I love, with a capital L O V E, the suspense of Outbreak , starring Dustin Hoffman and Rene Russo. I couldn’t help but narrate the scene when all the biosafety laboratory levels [BSL-1, 2, 3 and 4] were shown. Our concept of hygiene on the grand screen [well, 17 inch television this last time]. The measures we take to protect ourselves from everything ranging from everyday dirt to Staphylococcus to HIV to TB to Ebola virus are different. Even though the immunology science depicted is not completely correct, and that the fictionalized virus shown was really Ebola, and that the infected village scene dated 1967 matchs the date of first known Marburg virus outbreak [in Marburg, Frankfurt and Yugoslavia], I can love it for its infectious drama.
The researchers and the steps they take to prepare, research, and investigate is extraordinary. In Outbreak, the lives of the people in the US Army Medical Research Investigation of Infectious Diseases [USAMRIID] and the Centers for Disease Control [CDC] are highlighted…and in many places stretched to the ridiculous and conspiratorial. Nonetheless, the investigation of infectious disease is fascinating.
When a research fellow, our Antiinfective Research Unit was initially a standard microbiology research lab, but we worked to incorporate additional safety measures to begin cell culture work with HIV infected cells. Our addition was a class II biological safety cabinet, incubator, and additional equipment for cell culture. All those late nights reading American Type Culture Collection [ATCC] and CDC manuals come alive for me when I watch this movie…except that the movie is infused with hyper-emotion and anabolic caffeine. I only needed standard coffee on these late-night reading binges.
The first, least cautious biosafety laboratory level [BSL-1] is basically bench-top work with organisms not thought to cause disease in immunocompetent humans. It is separated from food, with safe handling of materials with gloves and eye protection. Hygiene consists of good handwashing, use of disinfectants, and autoclaving of equipment. BSL-2 is what most microbiology labs conform to unless dealing with animal research [BSL 3] or more dangerous microbiologics [BSL-4]. People that work in a BSL-2 lab are trained to handle pathogenic organisms, there is limited access to lab, and actions that may aerosolize materials is performed in a biological safety cabinet. BSL-3 labs have workers trained to handle serious or potentially lethal organisms in a specially designed room with enclosed biological safety cabinets. BSL-4 requirements differ from level 3 in that the organisms are either incredibly dangerous without treatment availability, aerosolization is highly possible, or that the transmission of a dangerous organism is unknown. A BSL-4 lab is depicted below. BSL-3 and BSL-4 Laboratories require special approval and certification.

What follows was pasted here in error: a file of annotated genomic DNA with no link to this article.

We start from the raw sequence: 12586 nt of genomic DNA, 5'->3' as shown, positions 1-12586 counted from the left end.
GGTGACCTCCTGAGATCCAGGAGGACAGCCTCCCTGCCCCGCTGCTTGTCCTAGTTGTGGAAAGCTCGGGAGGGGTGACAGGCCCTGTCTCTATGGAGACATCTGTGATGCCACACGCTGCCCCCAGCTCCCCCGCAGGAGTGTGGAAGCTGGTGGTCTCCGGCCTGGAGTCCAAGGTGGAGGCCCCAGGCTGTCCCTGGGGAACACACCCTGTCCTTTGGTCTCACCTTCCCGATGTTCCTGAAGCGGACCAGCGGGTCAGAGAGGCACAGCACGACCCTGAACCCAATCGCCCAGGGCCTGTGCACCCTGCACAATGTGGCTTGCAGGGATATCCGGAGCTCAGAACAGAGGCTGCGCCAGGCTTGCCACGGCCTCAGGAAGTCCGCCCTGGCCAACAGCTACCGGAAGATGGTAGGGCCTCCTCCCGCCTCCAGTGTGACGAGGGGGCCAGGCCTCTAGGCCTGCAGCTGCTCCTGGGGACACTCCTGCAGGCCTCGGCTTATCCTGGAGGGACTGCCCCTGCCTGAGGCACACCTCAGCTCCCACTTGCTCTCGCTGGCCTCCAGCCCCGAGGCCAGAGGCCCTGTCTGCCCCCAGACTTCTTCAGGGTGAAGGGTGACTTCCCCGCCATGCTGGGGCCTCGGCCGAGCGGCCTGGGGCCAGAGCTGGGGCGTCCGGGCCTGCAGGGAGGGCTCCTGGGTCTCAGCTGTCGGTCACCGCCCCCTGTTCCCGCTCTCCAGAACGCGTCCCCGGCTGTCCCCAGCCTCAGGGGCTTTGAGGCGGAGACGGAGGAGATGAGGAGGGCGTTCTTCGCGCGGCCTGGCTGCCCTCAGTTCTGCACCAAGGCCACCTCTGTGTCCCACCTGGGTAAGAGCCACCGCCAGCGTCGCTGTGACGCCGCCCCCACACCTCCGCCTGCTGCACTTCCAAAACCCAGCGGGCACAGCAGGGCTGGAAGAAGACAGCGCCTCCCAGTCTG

School children can learn how to plate skin flora on agar over standard benchtops at school [BSL-1]. Most microbiologic laboratories are BSL-2 format, and work on microorganisms not likely to aersolize including dengue fever, polio, HIV, Chlamydia, Hepatitis, Methicillin Resistant Staphylococcus [MRSA], some Salmonella and others. If animal microbiologic research is done or organisms more likely to be aerosolized, like Yersinia pestis [plague bacteria] and anthrax, BSL-3 practices would be required. SARS, Rift Valley Fever, typhoid [Salmonella typhi], and West Nile Virus are further examples of organisms studied in BSL-3 laboratories. The organisms that require BSL-4 containment are many of the hemorrhagic fever viruses and smallpox.
What is viral hemorrhagic fever? Viral hemorrhagic fever [VHF] is when a patient has an abrupt fever with chills and aches, debilitation, accompanied by coagulation and/or bleeding. Blood vessels may become leaky, leading to shock and respiratory distress. Often, other organs such as liver and kidneys may fail. Treatment is mainly supportive–fluids, transfusions, comforting the patient.
Ribavirin may be used for Lassa fever, Rift Valley fever, HFRS, and perhaps Crimean-Congo HF. Interferon may be helpful for Argentine or Bolivian HF A special plasma may be used for Argentine hemorrhagic fever. If hemorrhagic fever with renal syndrome develops [HFRS], such as can happen with Hantavirus, dialysis may be needed. Inhibitors of viral fusion to cells need to be developed to treat/prevent VHF. A vaccine for CCHF found in Bulgaria may help patients not infected with the strain from India. A vaccine for dengue fever is in development. A list of all the known hemorrhagic fever viruses are listed at the end of this post.
Maryn McKenna, in Beating Back the Devil: On the Front Lines With the Disease Detectives of the Epidemic Intelligence Service  gives real accounts of trained investigators for the CDC. The Epidemic Intelligence Service [EIS] was formed during the Korean War, and the doctors receive extensive training, leave for missions immediately when told to do so, and have lives much like the rest of us–except more interrupted. Obviously their job takes a toll–family life is different from ideal, danger is imminent, hours are long. However, the work, for two years, is captivating. After following the first group trained after 9/11, she tells stories of the new trainees and others through the years. Much like our protagonists in Outbreak, they are human, with issues too.
Hemorrhagic Virues [in alphabetical order, with natural animal host]
Congo Crimean hemorrhagic fever [CCHF] [tick-borne]
Dengue HF [mosquito]
Ebola [not fully known, fruit bats]
Guanarito or Venezuelan HF [rodent]
Hantavirus [with renal syndrome] [rodent]
Junin or Argentine HF [rodents]
Kyasanur Forest HF [tick borne]
Lassa Fever [not always HF] [rodents]
Lujo virus [newly discovered]
Machupo or Bolivian HF [rodents]
Marburg [possible fruit bats]
Omsk HF [tick-borne]
Rift Valley Fever [mosquito]
Sabia or Brazlian HF [rodents]
Yellow Fever [mosquito]